Stage 4 Intrahepatic Cholangiocarinoma – slightly mislabeled, according to the oncologist. She has a tumor that has grown amongst her liver, bile duct, and gallbladder. Excuse my feeble attempt to explain this, but basically the tumor has no choice but to grow amongst these three things, because of their close proximity to each other. And because three different “organs” are affected, the tumor is considered metastasized – meaning growing in multiple areas of the body. Now, typically, if a tumor has metastasized, that suggests it has spread to far reaching parts of the body. Although, that has not been completely ruled out at this point, the oncologist seems to think it unlikely, so we shall stay positive. According to him, this was caught far earlier than most (and so again I thank that MRI technician), and we should be very optimistic. Given her relatively good health, the plan is to be “mildly aggressive” with the treatment.
So what does this mean going forward?
This week, she will undergo a PET scan to rule out cancer cells anywhere else in her body.
If you’re the praying or positive vibes kind, this is where I ask you to employ any such method that could bring good news. I do remain hopeful and optimistic, but anything extra would be greatly appreciated.
After the PET scan, she will undergo the installation of a port through which she will later be administered chemotherapy.
Though we don’t have a date for when that will begin, I do assume that will be as soon as possible. She will be making the 3 hour trek to Birmingham every other week; each visit should last about 4 hours. We are very thankful for that schedule; it could be much more stringent. The chemotherapy cycle should last 2-3 months and will attempt to shrink the tumor to allow for a higher probability of success when it comes time for surgery. At that point, they will remove the tumor, as well as her gallbladder, the affected portion of her biliary tract, and a portion of her liver. The smaller the tumor, the less tissue has to be removed, which means the less reconstruction has to be done.
We don’t know much more at this point. Now, we take it day by day. We focus on her health. We focus on positivity. We focus on the day she gets to ring that golden bell that says she beat it. She beat the C word. She kicked it right in the as….phalt like every other pothole she has faced. Yes, that’s the day we’re going to focus on.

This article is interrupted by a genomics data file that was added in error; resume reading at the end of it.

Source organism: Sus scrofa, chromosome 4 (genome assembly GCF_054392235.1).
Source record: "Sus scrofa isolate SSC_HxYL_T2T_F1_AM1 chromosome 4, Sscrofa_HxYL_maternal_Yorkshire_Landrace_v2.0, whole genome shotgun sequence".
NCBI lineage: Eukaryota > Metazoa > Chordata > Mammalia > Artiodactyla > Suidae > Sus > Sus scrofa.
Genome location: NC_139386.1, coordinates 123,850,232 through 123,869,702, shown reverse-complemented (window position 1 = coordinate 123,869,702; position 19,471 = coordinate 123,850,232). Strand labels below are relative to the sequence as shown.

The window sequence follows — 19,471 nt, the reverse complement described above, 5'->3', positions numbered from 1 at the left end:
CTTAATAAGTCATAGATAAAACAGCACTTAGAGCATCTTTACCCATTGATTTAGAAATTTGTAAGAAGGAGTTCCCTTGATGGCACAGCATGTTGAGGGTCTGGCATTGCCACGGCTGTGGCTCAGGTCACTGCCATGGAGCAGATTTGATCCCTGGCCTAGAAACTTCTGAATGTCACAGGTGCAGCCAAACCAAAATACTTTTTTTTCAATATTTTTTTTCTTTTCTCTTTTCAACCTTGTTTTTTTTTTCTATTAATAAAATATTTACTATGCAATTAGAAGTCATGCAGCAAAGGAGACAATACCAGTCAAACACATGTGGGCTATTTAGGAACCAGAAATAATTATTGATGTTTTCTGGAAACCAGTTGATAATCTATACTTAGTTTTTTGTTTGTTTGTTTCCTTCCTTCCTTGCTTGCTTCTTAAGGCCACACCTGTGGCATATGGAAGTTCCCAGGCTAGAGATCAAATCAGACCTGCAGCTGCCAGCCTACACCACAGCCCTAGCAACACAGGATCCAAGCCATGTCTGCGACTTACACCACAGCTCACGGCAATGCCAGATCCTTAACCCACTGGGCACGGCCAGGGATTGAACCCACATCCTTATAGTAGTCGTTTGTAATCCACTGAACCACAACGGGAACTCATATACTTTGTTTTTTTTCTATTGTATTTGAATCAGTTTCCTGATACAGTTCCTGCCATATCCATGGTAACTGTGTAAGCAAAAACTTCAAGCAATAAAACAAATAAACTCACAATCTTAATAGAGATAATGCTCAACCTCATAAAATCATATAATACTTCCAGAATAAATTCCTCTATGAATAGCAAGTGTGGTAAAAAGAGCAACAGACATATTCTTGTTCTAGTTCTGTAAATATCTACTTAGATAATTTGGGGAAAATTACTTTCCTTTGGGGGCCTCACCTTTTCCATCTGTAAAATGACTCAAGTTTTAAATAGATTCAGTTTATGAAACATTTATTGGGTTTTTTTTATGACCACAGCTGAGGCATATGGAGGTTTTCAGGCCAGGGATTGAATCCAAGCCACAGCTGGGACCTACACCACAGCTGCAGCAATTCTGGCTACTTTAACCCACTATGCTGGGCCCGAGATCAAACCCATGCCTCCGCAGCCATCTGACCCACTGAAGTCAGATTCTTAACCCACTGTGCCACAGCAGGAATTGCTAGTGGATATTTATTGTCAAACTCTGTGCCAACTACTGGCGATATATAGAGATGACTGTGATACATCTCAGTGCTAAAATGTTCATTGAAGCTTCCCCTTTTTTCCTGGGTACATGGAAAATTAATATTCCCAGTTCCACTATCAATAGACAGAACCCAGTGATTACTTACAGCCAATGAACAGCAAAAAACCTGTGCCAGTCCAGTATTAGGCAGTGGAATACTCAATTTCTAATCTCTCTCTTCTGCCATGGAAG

Remember how I said this was hard to write? I stand by that. It’s hard to put this out into the universe and not seem attention-seeking. I don’t want or need the attention, but she does. Need it, that is. She needs your love. She needs your support. She needs your smile in WalMart. She needs your thoughts. Your prayers. And more than ALL of that…. She DESERVES it. She has faced hell and everything between here and there. She has raised 5 kids. Buried her eldest, her husband, her mother and her father. She has sacrified. She has worked like a dog. She has struggled, and she has OVERCOME. She has triumphed, and she has thrived.
This will be no different, but she won’t tell you any of that. She’s not proud. She’s definitely not attention-seeking, but she deserves it. She deserves it all.
So, in an effort to not leave you too downtrodden, I leave you with these images I captured at the Birmingham Botanical Gardens after the appointment. I had some time to spare and some thoughts to work through before moving on to the next occasion. So, I did. I did it amongst blooms and thorns. So fitting. You can’t have a rose (or flowering cacti) without a thorn or two, right? And I don’t know of many roads without a pothole or two.